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Prehistoric indigenous skull gets ceremonial Alberta burial

Flanked by indigenous elders and Mounties in full scarlet uniform, the prehistoric skull was buried in a ceremony on June 22.

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An ancient indigenous skull found decades ago in southern Alberta has finally been put to rest in a full ceremony.

Flanked by indigenous elders and Mounties in full scarlet uniform, the prehistoric skull was buried in a ceremony on June 22.

“On July 22, 1979 a human skull was found in the waters of the Old Man River west of the Monarch bridge at Hwy. 3A. At that time, the skull was turned over to the Royal Canadian Mounted Police (RCMP) detachment at Fort Macleod where it was forwarded to Edmonton for further identification analysis,” said Sgt. Bryan Mucha, head of the RCMP in Fort Macleod, in a statement.

“In October 1979, through the work of the University of Alberta (Department of Anthropology), the skull remains were determined to be that of an adult male of 60 years or older. The skull is quite old and was determined to be prehistoric, therefore indigenous in origin.

“Once the study was completed the skull was returned to the finder for safekeeping until it was turned back to the RCMP detachment at Fort Macleod in 2017.”

Mucha said in March 2021, Fort Macleod detachment representatives started discussions with members of the Blackfoot Nations to determine the best course to ensure a respectful and proper re-burial of the skull.

Kainai Spiritual Elder Joe Eagle Tail Feathers was consulted along with other spiritual Elders and Sundancers, and a traditional burial ceremony was held on June 26 on the Blood Nation.

The event was presided over by Elder Martin Eagle Child and several other Blackfoot Elders and Sundancers. A military-style salute was given by ex-Sgt D. Vernon Houle (Canadian Armed Forces) and Alvin Many Chief, Retired (Canadian Armed Forces / US Army Infantry). Blood Tribe Chief of Police Kyle Melting Tallow, Mucha and Const. Benjamin Stubbe of the Fort Macleod RCMP Detachment were also present.

“The ceremony included wrapping the box containing the skull remains in a traditional blanket followed by a smudging ceremony and internment. Songs and prayers were sung for this ancestor of the Blackfoot people as he was buried in a small grave near where the Old Man River and Belly River merge. The grave is marked with a bleached white stone indicating ‘Unknown Blackfoot Warrior,'” Mucha said.

Dave Naylor is the News Editor of the Western Standard
dnaylor@westernstandardonline.com
Twitter.com/nobby7694

Dave Naylor is the News Editor of the Western Standard and the Vice-President: News Division of Western Standard New Media Corp. He has served as the City Editor of the Calgary Sun and has covered Alberta news for nearly 40 years. dnaylor@westernstandardonline.com

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2 Comments

2 Comments

  1. John Lankers

    July 20, 2021 at 7:53 am

    Thank You WS for reporting, this is what western Canada is about.
    Lets hope the ‘Cancel Culture Crowd” doesn’t find out.

  2. Fred Monninots

    July 19, 2021 at 11:11 am

    Didn’t know they had residential schools that long ago.

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News

Judge says military accounting a major mess

Defence lawyers in the case argued army accounting was so incompetent all evidence of theft was circumstantial.

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A judge in Nova Scotia says he has no doubt Canadian Armed Forces money was swiped, but military bookkeeping is so terrible he can’t say how much.

Blacklock’s Reporter said the money was discovered to be stolen from Sydney, N.S. Garrison after an internal audit faulted the Department of National Defence for mismanagement of money-losing golf and curling clubs.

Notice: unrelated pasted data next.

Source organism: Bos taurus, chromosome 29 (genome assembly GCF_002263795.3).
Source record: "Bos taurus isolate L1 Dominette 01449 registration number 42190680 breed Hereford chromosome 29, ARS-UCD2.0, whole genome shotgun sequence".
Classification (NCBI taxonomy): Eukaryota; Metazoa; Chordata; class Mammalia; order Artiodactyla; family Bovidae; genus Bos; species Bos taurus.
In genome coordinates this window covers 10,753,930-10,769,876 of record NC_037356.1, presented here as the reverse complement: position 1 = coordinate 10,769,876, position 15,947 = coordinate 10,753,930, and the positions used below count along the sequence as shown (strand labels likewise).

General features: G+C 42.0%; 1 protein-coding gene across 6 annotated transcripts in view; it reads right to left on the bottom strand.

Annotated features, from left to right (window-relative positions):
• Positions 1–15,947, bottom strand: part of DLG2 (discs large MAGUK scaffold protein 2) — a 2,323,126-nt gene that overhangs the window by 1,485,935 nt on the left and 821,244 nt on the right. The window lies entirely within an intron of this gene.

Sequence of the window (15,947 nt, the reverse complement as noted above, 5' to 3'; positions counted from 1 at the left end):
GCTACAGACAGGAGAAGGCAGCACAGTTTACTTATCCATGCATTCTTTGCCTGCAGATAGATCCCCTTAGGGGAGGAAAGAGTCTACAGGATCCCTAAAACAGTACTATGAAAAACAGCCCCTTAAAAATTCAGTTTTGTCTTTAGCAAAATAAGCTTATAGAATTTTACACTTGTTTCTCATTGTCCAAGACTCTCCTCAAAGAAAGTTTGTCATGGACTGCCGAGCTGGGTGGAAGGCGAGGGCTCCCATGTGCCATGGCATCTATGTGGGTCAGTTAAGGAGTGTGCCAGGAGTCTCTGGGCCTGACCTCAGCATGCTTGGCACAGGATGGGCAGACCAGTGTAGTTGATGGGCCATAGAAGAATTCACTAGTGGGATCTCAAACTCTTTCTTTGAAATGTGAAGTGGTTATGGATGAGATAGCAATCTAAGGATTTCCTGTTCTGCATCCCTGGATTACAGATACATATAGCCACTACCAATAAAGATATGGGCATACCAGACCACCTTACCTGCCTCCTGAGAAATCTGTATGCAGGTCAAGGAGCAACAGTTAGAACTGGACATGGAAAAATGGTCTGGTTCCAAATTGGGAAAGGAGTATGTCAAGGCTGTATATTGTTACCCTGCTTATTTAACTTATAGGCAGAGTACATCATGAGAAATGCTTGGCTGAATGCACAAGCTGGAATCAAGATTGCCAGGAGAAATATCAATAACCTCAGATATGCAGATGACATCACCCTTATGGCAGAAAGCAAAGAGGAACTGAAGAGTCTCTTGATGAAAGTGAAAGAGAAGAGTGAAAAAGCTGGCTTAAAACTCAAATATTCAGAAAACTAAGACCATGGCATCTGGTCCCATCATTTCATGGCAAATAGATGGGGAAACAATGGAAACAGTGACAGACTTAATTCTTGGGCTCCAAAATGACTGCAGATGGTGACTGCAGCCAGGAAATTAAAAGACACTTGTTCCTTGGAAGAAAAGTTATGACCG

In convicting a former manager of theft, Nova Scotia Provincial Court Judge Peter Ross said he was “convinced beyond a reasonable doubt” that tens of thousands of dollars were stolen from the Sydney Garrison, but had to estimate the loss at $28,000 due to “lax accounting practices” and “sloppy recordkeeping.”

Defence lawyers in the case argued army accounting was so incompetent all evidence of theft was circumstantial.

“There are too many holes in the bucket,” the Court was told.

David Mullins, a former Department of Public Works manager, was found guilty of theft. Mullins worked as manager of the Sydney Garrison Messes for two years handling food and liquor sales, hall rentals, petty cash, bank deposits and inventory.

Court was told bookkeepers in Halifax became alarmed when the Garrison started “going into the red” and reporting bank deposits for $4,700 “deemed suspicious because it was such a round number.”

Forensic accountants found the Garrison “did not have working cash registers” and discovered $2,800 in banknotes in a filing cabinet.

“If bottles are missing, cost is what matters,” testified Roberta Sullivan, a forensic accountant with the Department of Public Works.

“If cash is missing, retail value is what matters.”

The Garrison Messes were managed by the Canadian Forces Morale and Welfare Services branch, the same division responsible for operations of 39 military-owned sports clubs nationwide.

An earlier Non-Public Property Audit Of Special Interest Activities found the clubs lost $2.7 million annually.

The review found military clubs sold memberships to the general public in direct competition with the private sector.

“Policy dictates the combined non-military membership at a special interest activity shall not exceed 50% of the total membership,” said the report.

“Several special interest activities have requested exceptions to this, citing financial sustainability.”

“Policies require special interest activities to operate as businesses with the goal of being financially sustainable.”

“Sustainability” was widely interpreted, the report added, with unnamed club managers found to “interpret a net loss as acceptable” as long as it was subsidized by the Department of National Defence.

Dave Naylor is the News Editor of the Western Standard
dnaylor@westernstandardonline.com
Twitter.com/nobby7694

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Civil service mag promotes immunization passports